Mental part of pitching

any suggestions on what to say to a college player (will be a junior this year) on how to handle his head and pitching coach when he has a good game but all they tell him is what he did wrong. He seems to lose confidence when this happens. He pitched 8 shutout innings last year but threw a high change-up (HR) and lost 1-0. The coaches were all over him saying it was a “terrible pitch” nothing about the first 8 innings. Anyway, it’s just ashame that coaches do this …

I don’t know the coaches or the school.
If it were the ones I’m familiar with, they don’t tend to be fluffy about things. The main inference being that you have to be an extraordinary player to get to that level in the first place, if you are insecure and need to be stroked, likely you won’t be there. Getting results mean that you have to look at the bad and make it not happen…honestly, without buffering…The reality is that beyond this level, one bad pitch and you are looking for another vocation.
I don’t mean to be so stark about it but they have no real time for niceities. It would as a parent, be something I would be frustrated by also…but this level of life has nothing to do with fairness or decency…I assure you that even his team mates…except for his close friends would cut his throat to get his slot.
I’d bet your boy knows he had a great outing and is ticked about the snarkey “Captain Obvious” comment but is ready to go show them what morons they really are.
Did he lose his turn in the rotation? If not he’s fine and certainly with that sort of talent be back out there giving his best and performing at a high level.
I think I’d say something like…“Tell your coach if he had been a better hitting coach that one pitch wouldn’t have mattered…I had one bad pitch coach the hitting you teach had 27 chances…who had a better day???” :wink:

JD’s right. Many coaches fail to see the good and only comment on the bad. It’s unfortunate but it comes with the territory. However, in the scenario you described, the coaches sucked at the mental game of coaching. That’s not an effective way to help your pitcher improve.

Giving up 1 run over 8 innings is a good outing. Probably works out to an ERA of 1.something. Your son put his team in a position to win the game. A pitcher that gets a 1-0 loss doesn’t lose the game for the team. The team put itself in a position where one run made the difference so the team lost the game.

Where was the offense? If the coaches are more worried about giving up 1 run in 8 innings than they are about scoring 0 runs in 9, they really need to remove their heads from the smelly hole they’re in.

Remind your son that he has no control over most of what happens on the field. He also has no control over his coaches. He must remain focused on what he does have control over. Don’t let these distractions veer him off course. He had a great outing and he should be looking to build on that.

My apologies if I’ve misinterpretted what happened.

JD and Roger, I had to smile at this exchange, because I was reminded of my late father, who was very much like that. He was a guy who would go to a symphony concert and sit there and count the mistakes, the clams, the errors the musicians made. No appreciation of a great performance, only the wrong notes. If one were to score a 96% on a key examination he would ask what happened to the other 4%. What an unappreciative old crab!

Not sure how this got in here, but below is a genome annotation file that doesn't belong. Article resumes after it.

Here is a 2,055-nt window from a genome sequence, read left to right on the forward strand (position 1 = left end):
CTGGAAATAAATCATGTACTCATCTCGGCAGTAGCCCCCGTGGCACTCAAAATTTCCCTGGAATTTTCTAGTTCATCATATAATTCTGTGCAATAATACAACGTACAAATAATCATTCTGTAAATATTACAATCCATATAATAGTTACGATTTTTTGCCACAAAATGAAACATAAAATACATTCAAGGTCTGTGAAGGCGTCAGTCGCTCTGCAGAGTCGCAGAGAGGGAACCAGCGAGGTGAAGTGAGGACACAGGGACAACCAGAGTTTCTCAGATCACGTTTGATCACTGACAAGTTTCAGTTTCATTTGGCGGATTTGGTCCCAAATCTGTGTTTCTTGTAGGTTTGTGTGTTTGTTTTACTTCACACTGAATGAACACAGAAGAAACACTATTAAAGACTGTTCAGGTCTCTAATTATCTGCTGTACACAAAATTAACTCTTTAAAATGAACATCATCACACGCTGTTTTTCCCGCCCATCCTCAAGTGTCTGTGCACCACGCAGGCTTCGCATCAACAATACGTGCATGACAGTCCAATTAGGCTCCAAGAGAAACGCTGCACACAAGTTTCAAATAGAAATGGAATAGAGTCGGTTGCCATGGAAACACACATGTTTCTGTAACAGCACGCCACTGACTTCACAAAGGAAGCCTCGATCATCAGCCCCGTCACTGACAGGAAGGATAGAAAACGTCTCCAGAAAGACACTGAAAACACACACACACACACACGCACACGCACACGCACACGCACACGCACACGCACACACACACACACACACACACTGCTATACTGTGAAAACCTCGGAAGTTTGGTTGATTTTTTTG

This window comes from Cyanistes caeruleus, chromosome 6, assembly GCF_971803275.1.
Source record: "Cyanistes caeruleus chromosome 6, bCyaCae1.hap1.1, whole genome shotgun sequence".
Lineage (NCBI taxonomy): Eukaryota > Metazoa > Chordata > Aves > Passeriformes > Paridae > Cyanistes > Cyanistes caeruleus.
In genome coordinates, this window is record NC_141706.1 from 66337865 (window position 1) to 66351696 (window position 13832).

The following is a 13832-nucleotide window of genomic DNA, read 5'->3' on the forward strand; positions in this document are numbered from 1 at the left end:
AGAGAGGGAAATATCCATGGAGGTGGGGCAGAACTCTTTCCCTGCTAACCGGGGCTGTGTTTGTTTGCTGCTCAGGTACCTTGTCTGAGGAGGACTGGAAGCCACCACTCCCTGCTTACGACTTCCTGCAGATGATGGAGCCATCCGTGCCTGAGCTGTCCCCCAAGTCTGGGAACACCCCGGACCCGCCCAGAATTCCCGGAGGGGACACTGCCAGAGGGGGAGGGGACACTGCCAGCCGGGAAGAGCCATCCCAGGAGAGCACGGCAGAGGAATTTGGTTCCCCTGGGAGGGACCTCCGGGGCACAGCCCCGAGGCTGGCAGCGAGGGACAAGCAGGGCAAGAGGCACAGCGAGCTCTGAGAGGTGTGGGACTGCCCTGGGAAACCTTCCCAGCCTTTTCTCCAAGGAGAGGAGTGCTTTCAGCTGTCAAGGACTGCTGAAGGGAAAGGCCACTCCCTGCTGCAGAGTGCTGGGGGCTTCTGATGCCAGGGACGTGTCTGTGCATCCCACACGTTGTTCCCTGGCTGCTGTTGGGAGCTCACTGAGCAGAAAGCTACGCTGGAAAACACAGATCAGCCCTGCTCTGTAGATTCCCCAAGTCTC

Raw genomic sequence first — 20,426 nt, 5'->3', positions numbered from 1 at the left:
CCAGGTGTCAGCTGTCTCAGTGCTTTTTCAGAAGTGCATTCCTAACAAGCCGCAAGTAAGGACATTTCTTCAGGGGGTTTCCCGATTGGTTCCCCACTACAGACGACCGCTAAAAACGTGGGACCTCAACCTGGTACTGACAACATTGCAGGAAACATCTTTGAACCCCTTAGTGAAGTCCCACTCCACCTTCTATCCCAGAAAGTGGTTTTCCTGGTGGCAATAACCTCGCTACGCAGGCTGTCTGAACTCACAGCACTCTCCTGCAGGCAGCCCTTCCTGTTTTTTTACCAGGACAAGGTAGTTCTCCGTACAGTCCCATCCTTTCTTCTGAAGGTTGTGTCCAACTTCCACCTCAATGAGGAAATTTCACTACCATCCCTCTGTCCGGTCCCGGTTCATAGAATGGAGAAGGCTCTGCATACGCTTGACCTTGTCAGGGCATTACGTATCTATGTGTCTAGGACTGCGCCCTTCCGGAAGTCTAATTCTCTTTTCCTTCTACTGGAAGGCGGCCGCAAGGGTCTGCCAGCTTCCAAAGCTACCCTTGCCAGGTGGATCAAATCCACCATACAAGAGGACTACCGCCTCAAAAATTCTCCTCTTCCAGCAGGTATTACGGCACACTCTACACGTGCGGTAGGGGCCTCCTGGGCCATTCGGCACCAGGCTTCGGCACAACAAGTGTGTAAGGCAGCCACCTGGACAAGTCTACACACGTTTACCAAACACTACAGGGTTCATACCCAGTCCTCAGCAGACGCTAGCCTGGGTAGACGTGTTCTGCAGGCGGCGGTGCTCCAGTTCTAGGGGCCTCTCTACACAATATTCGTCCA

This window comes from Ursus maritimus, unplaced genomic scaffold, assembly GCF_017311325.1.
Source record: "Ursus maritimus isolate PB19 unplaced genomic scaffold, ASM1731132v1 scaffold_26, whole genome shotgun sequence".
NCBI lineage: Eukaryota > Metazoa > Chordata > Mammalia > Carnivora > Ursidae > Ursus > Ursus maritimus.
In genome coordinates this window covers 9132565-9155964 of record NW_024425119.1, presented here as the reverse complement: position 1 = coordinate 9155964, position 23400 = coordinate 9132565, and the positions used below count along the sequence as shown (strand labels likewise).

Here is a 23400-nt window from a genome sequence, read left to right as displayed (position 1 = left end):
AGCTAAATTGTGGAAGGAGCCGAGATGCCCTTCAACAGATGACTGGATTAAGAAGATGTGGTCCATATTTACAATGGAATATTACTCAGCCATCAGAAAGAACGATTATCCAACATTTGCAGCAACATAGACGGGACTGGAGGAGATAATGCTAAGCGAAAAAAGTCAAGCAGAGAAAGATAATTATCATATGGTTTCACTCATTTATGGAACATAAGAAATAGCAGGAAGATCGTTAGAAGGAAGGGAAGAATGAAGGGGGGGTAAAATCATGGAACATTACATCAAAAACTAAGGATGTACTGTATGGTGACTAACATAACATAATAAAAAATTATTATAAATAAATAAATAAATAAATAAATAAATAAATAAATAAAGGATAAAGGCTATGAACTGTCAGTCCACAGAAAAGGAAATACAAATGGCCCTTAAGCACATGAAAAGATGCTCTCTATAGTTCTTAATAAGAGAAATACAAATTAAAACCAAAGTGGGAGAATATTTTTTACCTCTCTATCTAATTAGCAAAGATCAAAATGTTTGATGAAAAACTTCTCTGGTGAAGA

I know that a lot of coaches have no time for the niceties, but this is going too far. It’s a good thing the kid has the toughness to withstand all this negative criticism. 8)

Over the course of my playing career, I’ve had many different types of coaches and pitching coaches. Some where like the ones you described above…others were encouraging and tough at the same time. To be a good athlete of any kind you HAVE to be able to take any and all criticism …sometimes with a grain of salt. Use the stuff that makes sense to you…and move on from the stuff that doesn’t.

The best piece of advice I ever received came from my manager of the Southbend Silverhaks in low A ball for the Dbacks. He said…

“Only try to control the things that YOU can control. You can’t control your teammates, you can’t control your coaches, you can’t control your opponents, but you can control how you carry yourself and what YOU do on and off the field.”

Its stuck with me from then all and I think would benefit someone dealing with a coach who may be a tough love kind of coach from time to time.

Mickey Rivers, who played center field for the Yankees for several seasons, had this to say: “Ain’t no use worryin’ about things over which you have no control, because if you have no control over them ain’t no use worryin’. And ain’t no use worryin’ about things over which you have control, because if you have control over them ain’t no use worryin’.” Wise words from old Gozzlehead, as his teammates used to call him.
And I agree 100% about those coaches who seem to think that adverse criticism of one kind or another is the only way to motivate a pitcher. They probably never heard of the old saw that you can catch flies better with honey than with vinegar. In a previous post I mentioned my late father who bought into that way of thinking lock, stock and barrel—it was a wonder that he had any friends! And, thinking back, I was very fortunate to have a pitching coach who not only knew where I was coming from and worked with me to help me make the most of what I had and could do on the mound but also gave me more support, reassurance and reinforcement than I had ever imagined possible. His name was Ed Lopat, he was one of the Yankees’ Big Three rotation, and I will always remember him for how he helped me become a better pitcher than I had been before. Would that there were more like him! :slight_smile: 8)